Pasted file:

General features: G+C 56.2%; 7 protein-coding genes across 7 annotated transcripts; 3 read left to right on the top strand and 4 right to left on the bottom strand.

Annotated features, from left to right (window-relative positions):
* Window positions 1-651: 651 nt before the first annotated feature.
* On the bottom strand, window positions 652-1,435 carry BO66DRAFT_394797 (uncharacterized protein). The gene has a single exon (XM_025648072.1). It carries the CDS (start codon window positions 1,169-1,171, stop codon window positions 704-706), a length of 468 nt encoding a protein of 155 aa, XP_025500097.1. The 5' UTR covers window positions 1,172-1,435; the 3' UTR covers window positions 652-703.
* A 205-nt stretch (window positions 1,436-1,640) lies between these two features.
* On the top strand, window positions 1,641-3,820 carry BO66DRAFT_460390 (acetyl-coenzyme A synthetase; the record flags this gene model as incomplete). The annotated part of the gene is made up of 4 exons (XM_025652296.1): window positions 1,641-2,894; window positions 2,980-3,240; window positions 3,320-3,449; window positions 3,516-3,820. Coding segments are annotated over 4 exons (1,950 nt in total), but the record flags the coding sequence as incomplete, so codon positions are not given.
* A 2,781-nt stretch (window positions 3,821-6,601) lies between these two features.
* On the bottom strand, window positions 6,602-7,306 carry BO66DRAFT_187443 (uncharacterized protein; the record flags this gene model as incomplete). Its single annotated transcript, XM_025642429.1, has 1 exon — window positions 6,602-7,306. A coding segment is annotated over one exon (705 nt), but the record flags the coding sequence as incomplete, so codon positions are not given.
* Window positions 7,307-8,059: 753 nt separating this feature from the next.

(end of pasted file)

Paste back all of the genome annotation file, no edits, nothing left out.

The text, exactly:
General features: G+C 56.2%; 7 protein-coding genes across 7 annotated transcripts; 3 read left to right on the top strand and 4 right to left on the bottom strand.

Annotated features, from left to right (window-relative positions):
* Window positions 1-651: 651 nt before the first annotated feature.
* On the bottom strand, window positions 652-1,435 carry BO66DRAFT_394797 (uncharacterized protein). The gene has a single exon (XM_025648072.1). It carries the CDS (start codon window positions 1,169-1,171, stop codon window positions 704-706), a length of 468 nt encoding a protein of 155 aa, XP_025500097.1. The 5' UTR covers window positions 1,172-1,435; the 3' UTR covers window positions 652-703.
* A 205-nt stretch (window positions 1,436-1,640) lies between these two features.
* On the top strand, window positions 1,641-3,820 carry BO66DRAFT_460390 (acetyl-coenzyme A synthetase; the record flags this gene model as incomplete). The annotated part of the gene is made up of 4 exons (XM_025652296.1): window positions 1,641-2,894; window positions 2,980-3,240; window positions 3,320-3,449; window positions 3,516-3,820. Coding segments are annotated over 4 exons (1,950 nt in total), but the record flags the coding sequence as incomplete, so codon positions are not given.
* A 2,781-nt stretch (window positions 3,821-6,601) lies between these two features.
* On the bottom strand, window positions 6,602-7,306 carry BO66DRAFT_187443 (uncharacterized protein; the record flags this gene model as incomplete). Its single annotated transcript, XM_025642429.1, has 1 exon — window positions 6,602-7,306. A coding segment is annotated over one exon (705 nt), but the record flags the coding sequence as incomplete, so codon positions are not given.
* Window positions 7,307-8,059: 753 nt separating this feature from the next.